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Where are the $10 bills going?
July 08, 2011

It’s car show time in Iola, Wis. The annual event began yesterday. I worked the afternoon in the Krause Publications book tent.

Naturally, I was watching to see how many of the remainder coin books were being snapped up for $5. However, since I was working a cash register, I was more interested to see what came my way in the form of legal tender.

There were no coins involved. All of the books are priced in even dollar amounts, $1, $5 and $10, etc., with most of my transactions involving $5 books.

I had one purchaser buy a $5 book and tender a $100 bill. Another buyer offered me $100 for a $16 purchase. I handled three or four $50 bills as well.

For the most part, though, most buyers were spending $20 bills or lower. We took credit cards, but as a percentage, the number of such transactions was not too high.

As I observed the relative quantities of notes used, I saw the following:

The number of $1 bills seemed to multiply rapidly. I was amazed that I did not give out more than I took in. Quite the contrary, many people would use a $1 bill so their change would be a larger bill.

For example, I had one buyer of two books that cost $5 and $1, for a total of $6, hand me $11 to get a $5 bill as change.

Another buyer of $11 in books handed me a $20 and a $1 bill to get a 10 spot in change.

As many $5 bills as I handed out as change, a larger number came in. The $20 also came in in large numbers.

The drawer was regularly emptied so that there was never too much cash sitting there at any one time, but the one denomination that was never taken was the $10. In the course of the afternoon, I always seemed to be on the verge of running out of $10s and at one point I did get a fresh supply.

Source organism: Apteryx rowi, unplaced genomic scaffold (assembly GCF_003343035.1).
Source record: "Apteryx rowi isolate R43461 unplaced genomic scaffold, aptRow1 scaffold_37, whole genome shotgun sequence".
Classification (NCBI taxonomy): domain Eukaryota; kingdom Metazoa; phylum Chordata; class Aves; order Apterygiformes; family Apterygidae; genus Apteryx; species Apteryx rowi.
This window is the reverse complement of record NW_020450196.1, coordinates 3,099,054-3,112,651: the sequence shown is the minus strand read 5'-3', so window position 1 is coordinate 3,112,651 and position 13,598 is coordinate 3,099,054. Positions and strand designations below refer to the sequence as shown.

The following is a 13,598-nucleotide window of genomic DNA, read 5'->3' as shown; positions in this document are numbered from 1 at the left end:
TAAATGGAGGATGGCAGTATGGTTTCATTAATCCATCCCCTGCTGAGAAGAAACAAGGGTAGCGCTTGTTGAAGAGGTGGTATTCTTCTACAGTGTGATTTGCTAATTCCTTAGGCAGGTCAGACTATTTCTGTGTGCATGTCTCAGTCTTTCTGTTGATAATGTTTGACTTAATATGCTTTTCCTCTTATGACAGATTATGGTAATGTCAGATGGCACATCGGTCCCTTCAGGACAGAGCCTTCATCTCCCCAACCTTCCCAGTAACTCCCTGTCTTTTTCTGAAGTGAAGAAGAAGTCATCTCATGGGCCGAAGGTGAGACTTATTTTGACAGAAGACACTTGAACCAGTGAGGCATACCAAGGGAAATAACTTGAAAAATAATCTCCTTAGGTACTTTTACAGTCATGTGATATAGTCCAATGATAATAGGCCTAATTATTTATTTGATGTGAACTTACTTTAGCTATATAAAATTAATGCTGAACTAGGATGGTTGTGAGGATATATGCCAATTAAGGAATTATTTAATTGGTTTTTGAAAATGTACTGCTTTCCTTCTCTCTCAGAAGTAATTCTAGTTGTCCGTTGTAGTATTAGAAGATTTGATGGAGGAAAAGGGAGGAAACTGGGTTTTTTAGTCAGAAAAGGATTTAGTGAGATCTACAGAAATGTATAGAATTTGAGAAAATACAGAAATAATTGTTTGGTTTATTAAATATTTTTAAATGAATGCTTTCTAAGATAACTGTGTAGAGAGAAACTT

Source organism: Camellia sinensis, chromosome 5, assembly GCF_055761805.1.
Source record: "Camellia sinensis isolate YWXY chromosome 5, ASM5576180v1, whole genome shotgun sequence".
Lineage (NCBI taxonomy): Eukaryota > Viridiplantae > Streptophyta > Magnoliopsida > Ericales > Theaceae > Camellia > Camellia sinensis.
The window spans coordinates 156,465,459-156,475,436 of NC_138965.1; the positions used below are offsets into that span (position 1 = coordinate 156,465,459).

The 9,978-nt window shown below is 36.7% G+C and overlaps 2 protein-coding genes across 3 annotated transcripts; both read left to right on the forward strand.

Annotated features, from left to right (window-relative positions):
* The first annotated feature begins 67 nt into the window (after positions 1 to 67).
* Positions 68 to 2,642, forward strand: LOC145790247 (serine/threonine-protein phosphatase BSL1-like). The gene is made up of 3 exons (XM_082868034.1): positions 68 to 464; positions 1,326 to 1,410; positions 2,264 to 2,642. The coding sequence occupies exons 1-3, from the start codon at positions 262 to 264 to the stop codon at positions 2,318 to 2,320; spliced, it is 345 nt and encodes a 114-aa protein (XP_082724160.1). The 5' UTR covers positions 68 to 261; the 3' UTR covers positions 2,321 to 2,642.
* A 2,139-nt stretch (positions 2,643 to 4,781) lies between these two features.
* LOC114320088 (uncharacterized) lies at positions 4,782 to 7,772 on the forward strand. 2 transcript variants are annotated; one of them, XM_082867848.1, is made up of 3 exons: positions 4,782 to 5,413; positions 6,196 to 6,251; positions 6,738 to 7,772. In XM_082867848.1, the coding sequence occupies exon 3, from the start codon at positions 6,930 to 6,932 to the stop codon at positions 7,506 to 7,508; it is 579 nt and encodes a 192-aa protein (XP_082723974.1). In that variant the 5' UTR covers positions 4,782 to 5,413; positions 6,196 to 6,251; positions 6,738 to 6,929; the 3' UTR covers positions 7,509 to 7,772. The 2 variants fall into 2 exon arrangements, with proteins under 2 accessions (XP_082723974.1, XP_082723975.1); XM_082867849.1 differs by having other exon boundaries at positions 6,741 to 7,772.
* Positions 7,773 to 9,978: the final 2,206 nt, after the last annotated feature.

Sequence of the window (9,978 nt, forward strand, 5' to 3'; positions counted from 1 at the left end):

Had you asked me before my shift started what bill would be in the shortest supply, I doubt that I would have picked the $10.

I go on duty again this afternoon. Perhaps something else of interest will arise. Tomorrow I divorce myself from cash and spend my time cooking hamburgers on a gas grill for the Lions club. I repeat the process on Sunday. By Monday I will be glad to be able to sit at my desk.

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About the Author
David C. Harper has been a coin collector since 1963. He joined the Krause Publications editorial staff in 1978 and is currently editor of Numismatic News and World Coin News. He also edits two books annually, North American Coins & Prices and Coin Digest. He is the author of the Class of '63 column that runs each week in Numismatic News. His first bylined numismatic article appeared in the June 1971 issue of Coins Magazine and his various Krause Publications assignments included a stint as editor of the magazine 1980-1983. Harper received a bachelor of science degree from the University of Wisconsin-Oshkosh in 1977. He had a double major of journalism and economics.

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